In “Demolition,” Jake Gyllenhaal plays an investment banker who’s so messed up after his wife’s sudden death that he moves to Portland, starts buying up beautiful old homes, and then tears them down in order to replace them with soulless, overpriced apartment buildings that lack sufficient on-site parking.
Just kidding! He doesn’t go that crazy!
Gyllenhaal’s character, Davis Mitchell, does work “in finance,” as he says, and his wife does meet an untimely end in an opening-scene car crash. But what’s unsettling to those around Davis, especially his wife’s father, Davis’ boss Phil (Chris Cooper, who played Gyllenhaal’s dad in 1999’s “October Sky”), is his lack of apparent bereavement. People grieve in many ways, of course, and the in-laws are somewhat patient. But when Davis starts obsessively corresponding with the customer service rep at the company that owns the hospital vending machine he got ripped off by to the tune of two bucks on the night his wife died, it’s clear that he’s gone a bit off. Said letters, of course, are composed in longhand on a yellow legal pad, because that’s what sane people do.
“Demolition” is director Jean-Marc Vallée’s follow-up to “Wild” and, before that, “Dallas Buyer’s Club,” each of which scored Oscar nominations for their lead actors’ portrayals of characters going through one sort of existential crisis or another. Davis fits that mold, but it’s worth noting that “Demolition” is being released in the spring rather than being held back for an Oscar-bait slot in the fall. It’s not that Gyllenhaal’s performance as this tormented widower is bad—it’s actually quite committed and intense. But it’s harder for him to elicit the level of empathetic identification that Reese Witherspoon or Matthew McConaughey can.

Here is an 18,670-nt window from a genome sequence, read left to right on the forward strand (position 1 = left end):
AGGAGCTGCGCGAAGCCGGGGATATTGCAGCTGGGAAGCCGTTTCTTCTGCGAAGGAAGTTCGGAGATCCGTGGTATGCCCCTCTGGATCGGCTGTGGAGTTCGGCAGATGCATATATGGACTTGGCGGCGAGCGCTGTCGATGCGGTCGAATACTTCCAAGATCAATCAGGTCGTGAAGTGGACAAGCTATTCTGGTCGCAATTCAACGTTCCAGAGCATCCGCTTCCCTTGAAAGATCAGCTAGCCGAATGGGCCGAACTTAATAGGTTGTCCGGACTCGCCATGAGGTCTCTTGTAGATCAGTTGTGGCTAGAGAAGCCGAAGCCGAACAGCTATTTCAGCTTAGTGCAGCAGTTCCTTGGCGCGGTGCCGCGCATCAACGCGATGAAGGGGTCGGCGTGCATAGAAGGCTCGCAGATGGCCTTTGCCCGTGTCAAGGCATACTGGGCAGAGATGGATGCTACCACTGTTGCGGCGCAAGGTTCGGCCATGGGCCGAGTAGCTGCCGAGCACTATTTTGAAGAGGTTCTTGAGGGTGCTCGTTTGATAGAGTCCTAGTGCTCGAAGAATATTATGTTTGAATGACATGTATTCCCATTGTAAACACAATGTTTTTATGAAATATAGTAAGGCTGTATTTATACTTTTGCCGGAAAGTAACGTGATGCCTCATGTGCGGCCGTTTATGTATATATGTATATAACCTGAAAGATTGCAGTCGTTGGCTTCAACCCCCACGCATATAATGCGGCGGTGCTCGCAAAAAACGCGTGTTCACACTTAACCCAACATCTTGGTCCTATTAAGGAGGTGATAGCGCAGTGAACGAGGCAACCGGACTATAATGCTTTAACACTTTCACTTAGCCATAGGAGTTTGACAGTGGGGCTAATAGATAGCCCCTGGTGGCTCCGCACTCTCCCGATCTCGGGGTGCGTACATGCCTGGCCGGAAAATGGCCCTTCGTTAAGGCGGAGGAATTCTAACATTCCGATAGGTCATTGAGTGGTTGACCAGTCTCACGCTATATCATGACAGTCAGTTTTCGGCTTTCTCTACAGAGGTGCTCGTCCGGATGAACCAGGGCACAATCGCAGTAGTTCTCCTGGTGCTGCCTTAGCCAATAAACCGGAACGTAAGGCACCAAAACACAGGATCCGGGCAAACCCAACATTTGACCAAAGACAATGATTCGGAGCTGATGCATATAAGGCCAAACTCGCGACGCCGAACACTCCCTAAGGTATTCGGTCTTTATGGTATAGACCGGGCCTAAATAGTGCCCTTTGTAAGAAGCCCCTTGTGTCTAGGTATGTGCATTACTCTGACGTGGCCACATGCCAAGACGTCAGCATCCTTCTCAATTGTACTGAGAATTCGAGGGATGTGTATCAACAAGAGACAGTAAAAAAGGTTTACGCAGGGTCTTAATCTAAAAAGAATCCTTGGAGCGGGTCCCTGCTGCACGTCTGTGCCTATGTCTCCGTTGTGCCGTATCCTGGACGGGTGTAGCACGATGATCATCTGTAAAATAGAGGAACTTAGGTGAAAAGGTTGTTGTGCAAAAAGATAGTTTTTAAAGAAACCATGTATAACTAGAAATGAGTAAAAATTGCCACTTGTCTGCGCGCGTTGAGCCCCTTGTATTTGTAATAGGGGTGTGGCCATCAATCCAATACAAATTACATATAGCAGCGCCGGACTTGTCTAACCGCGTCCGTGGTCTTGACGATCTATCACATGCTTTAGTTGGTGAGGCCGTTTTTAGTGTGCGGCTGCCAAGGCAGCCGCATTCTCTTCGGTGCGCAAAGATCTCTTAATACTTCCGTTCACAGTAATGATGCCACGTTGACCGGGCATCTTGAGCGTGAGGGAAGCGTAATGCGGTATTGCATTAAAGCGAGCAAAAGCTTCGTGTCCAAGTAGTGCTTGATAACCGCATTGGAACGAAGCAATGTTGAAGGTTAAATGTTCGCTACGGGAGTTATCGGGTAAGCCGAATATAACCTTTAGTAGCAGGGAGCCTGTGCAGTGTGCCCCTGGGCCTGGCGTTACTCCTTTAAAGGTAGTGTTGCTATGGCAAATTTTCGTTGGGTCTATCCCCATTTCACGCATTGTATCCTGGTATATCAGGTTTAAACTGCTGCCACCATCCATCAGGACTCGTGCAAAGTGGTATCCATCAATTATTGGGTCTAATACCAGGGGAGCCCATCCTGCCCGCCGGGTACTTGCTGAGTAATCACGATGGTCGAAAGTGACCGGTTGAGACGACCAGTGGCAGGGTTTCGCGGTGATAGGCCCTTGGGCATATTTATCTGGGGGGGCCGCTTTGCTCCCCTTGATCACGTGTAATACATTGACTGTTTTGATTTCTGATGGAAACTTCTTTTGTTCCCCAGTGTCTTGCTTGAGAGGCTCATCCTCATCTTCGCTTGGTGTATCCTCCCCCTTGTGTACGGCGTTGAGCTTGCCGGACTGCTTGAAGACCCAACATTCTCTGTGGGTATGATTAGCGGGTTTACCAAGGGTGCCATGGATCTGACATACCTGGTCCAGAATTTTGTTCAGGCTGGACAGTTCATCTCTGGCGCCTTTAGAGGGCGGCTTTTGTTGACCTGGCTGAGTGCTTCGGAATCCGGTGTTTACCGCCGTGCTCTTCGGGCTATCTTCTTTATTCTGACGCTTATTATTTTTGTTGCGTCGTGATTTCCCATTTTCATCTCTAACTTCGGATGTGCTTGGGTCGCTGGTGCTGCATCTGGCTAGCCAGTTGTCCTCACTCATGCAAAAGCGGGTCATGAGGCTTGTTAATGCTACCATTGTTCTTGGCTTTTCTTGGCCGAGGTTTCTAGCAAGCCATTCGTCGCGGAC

Gyllenhaal almost always seems uncomfortable in his own skin, at least since he morphed from the gangly, Goth-ish teen of “Donnie Darko” into the thick-necked slab of beefcake he is today. He still has little boy eyes, though—wounded and hollow, like an abused puppy. It’s that combination of innocent, haunted, and dangerous that produces his best work, including 2013’s “Enemy” from Vallee’s fellow French-Canadian filmmaker, Denis Villeneuve.
The same ambiguity animates his performance in “Demolition,” as Davis eventually develops a relationship with that customer service rep (Naomi Watts, in dressed-down slumming mode) as well as her sexually confused, possibly disturbed teenaged son (Judah Lewis). He also makes good on the title’s promise, becoming obsessed with disassembling stuff like his leaky refrigerator or, say, a squeaky bathroom stall at the office. Sledgehammers and bulldozers make a later appearance. All the while, you’re kept guessing about what’s really going on in the guy’s head.
The screenplay, by relative newcomer Bryan Sipe (not the old Cleveland Browns quarterback Brian Sipe), winds up having a fairly conventional shape, but takes some interesting detours on its way to a familiar-feeling catharsis. Still, it’s Gyllenhaal who almost single-handedly makes it watchable. He’s quietly become simultaneously one of the most dependable and most risk-taking actors in Hollywood. His filmography over the last five years has far more hits, quality-wise at least, than misses, and “Demolition” keeps the streak going.
Rated R, 101 minutes, Grade: B
(“Demolition” opens Thursday, April 7 at multiple Portland-area theaters.)